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Follow changes in ag through farm ads

Yetter product prototype
STATE-OF-ART PRODUCT: 3-D printing a prototype will soon be a service offered by Yetter Co.
Throwback Thursday: Here’s another look at agricultural ads from the past — this time from the late 1950s.

What agricultural products were advertised in Indiana Prairie Farmer in the late 1950s? How many of these companies are still in business?

Examining ads over time reveals a lot about changes in technology and social perspectives related to agriculture. One week ago, we looked at ads from a 1945 Prairie Farmer that recorded President Franklin Roosevelt’s heritage. Two products advertised in that issue contained asbestos. Sometimes what we don’t know can hurt us. Obviously, those products are long gone from the marketplace.

Even a magazine from the late 1950s tells a story. It was Prairie Farmer, the Indiana edition. Indiana Prairie Farmer didn’t appear as a stand-alone magazine until much later.

1950s advertisements
Here’s a look at products from the Jan. 17, 1959, and May 16, 1959 Prairie Farmer, Indiana edition:

• Yetter Trashboard. “Yetter’s new Trashboard … leaves your fields clean for control of corn borer and increased yields.” This product used an exclusive universal mounting bracket to fit on all moldboard plows.

Yetter Manufacturing Co. Inc., Colchester, Ill., is still very much alive. However, many of its products today center around coulters, row cleaners and other equipment primarily for no-till and strip-till operations. Obviously, this company adapted with time. Visit

For the record, many agronomists today recognize that plowing under corn residue won’t prevent problems with corn borer the next season.

• Wisconsin Engines. One ad marked the 50th anniversary of Wisconsin Engines, which made engines used in farm equipment and in many other industries. “Every Wisconsin Air-Cooled Engine is designed for heavy-duty service under all climatic conditions from low sub-zero to 140 degrees F,” the ad declares.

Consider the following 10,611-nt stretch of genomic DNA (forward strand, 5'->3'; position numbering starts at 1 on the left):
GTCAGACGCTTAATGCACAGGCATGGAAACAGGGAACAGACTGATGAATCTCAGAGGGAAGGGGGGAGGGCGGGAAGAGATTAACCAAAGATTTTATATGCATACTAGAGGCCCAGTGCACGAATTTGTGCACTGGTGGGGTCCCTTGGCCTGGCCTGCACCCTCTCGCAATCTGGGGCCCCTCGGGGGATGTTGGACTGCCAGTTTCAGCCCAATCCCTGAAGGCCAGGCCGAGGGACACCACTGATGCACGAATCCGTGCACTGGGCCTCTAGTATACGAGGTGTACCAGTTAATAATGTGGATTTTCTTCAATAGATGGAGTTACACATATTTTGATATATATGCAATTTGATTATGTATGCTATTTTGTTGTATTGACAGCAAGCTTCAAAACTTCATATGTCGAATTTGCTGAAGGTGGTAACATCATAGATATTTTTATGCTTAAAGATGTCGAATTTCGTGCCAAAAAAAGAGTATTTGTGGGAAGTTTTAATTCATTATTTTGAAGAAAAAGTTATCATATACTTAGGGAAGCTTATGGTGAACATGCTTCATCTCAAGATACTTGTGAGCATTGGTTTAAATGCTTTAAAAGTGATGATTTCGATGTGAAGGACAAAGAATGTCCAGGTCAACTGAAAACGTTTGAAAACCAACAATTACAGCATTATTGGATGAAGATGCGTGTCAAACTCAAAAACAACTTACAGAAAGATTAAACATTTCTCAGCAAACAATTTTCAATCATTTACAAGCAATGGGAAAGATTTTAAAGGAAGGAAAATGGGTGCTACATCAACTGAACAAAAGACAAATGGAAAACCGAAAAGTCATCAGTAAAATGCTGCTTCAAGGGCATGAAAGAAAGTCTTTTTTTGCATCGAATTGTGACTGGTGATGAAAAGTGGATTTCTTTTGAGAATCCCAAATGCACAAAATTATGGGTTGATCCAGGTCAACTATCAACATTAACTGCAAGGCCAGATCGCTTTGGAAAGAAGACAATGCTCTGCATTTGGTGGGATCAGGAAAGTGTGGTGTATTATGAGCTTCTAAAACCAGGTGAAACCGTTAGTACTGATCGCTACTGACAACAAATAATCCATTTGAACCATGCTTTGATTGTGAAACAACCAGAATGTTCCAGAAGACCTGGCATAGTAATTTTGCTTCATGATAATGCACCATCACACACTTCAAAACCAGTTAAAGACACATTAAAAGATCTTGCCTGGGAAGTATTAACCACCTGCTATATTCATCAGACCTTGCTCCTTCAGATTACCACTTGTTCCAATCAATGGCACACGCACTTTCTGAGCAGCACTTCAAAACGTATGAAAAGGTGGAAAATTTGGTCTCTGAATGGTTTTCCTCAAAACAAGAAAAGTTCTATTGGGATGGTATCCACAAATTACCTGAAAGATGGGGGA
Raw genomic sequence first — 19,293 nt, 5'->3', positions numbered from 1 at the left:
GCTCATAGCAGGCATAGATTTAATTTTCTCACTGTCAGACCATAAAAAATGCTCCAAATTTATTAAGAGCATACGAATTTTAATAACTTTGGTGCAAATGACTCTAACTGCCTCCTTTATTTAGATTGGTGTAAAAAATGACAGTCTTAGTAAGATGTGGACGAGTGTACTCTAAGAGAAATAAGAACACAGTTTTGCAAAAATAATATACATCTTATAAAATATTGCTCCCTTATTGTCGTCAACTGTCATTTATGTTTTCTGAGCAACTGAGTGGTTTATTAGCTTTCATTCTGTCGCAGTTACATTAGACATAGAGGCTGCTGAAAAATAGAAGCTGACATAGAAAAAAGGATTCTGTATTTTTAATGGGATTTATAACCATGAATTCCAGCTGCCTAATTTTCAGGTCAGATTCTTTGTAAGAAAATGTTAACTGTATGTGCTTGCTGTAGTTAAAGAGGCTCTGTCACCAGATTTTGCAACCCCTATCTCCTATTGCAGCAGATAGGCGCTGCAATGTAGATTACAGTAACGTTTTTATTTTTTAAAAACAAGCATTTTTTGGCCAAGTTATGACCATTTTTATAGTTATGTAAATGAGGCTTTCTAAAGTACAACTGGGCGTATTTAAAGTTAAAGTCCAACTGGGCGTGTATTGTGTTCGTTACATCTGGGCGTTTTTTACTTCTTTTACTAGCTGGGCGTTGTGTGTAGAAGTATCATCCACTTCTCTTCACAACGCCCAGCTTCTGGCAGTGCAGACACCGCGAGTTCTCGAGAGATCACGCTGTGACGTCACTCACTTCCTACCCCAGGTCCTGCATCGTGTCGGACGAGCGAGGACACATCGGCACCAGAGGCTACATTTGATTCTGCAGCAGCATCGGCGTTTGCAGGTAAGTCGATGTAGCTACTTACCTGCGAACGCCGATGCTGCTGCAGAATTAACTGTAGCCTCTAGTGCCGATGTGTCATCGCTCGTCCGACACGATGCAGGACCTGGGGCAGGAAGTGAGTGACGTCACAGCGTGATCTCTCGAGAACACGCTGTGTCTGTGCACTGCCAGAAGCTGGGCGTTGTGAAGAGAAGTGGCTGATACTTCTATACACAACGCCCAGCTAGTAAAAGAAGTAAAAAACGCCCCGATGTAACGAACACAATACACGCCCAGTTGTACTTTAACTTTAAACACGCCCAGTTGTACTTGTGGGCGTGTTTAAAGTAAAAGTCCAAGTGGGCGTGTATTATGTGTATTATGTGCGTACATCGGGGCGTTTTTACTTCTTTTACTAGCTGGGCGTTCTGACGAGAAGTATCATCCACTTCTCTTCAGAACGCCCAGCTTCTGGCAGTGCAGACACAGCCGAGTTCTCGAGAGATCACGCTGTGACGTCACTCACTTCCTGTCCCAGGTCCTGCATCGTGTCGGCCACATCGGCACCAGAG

Wisconsin Engines is still in business today, manufacturing engines in a range from 9 to 72 horsepower, both air-cooled and water-cooled. The company even makes engines that run on natural gas. The company was once located in Milwaukee, Wis., but now has headquarters in Dyer, Tenn. See for yourself at

• Cities Service gasoline. The ad features a farmer on a tractor and this description: “His gasoline is Cities Service Milemaster!” Believe it or not, the farmer has a pipe in his mouth — in a gasoline advertisement!

Cities Service changed its marketing name to Citgo in 1964. It was acquired by Occidental Petroleum in 1982, and later acquired by a Venezuelan oil company through two separate moves.

A PIPE? Bill Field, the Purdue Extension safety specialist, was born too late. Apparently, people thought it was OK to feature a farmer with a pipe in a gasoline ad in 1959.

• Cobey wagon gears. Maybe you’ve run across Cobey running gears at a farm sale featuring older equipment. Cobey Corp., Galion, Ohio, ran a very small ad in 1959 stating: “Want a 6-ton wagon gear at the price of a 5-ton gear?” To learn more, you had to send in a small coupon. One problem though — there was no address! Cobey was also known for building manure spreaders. The company no longer exists in the farm equipment manufacturing business.

• Patz barn cleaner. The ad says this barn cleaner that brings manure out of stanchion-style dairy barns and loads it into a manure spreader was No. 1 in America in strength and flexibility, ease of installation, and years of trouble-free service. The family-owned business was started by a dairy farmer in Pound, Wis., in 1948 as he searched for a better barn cleaner. The company celebrates its 70th anniversary this year, and markets manure handling equipment, total mixed ration feed mixers and other livestock products worldwide. Visit

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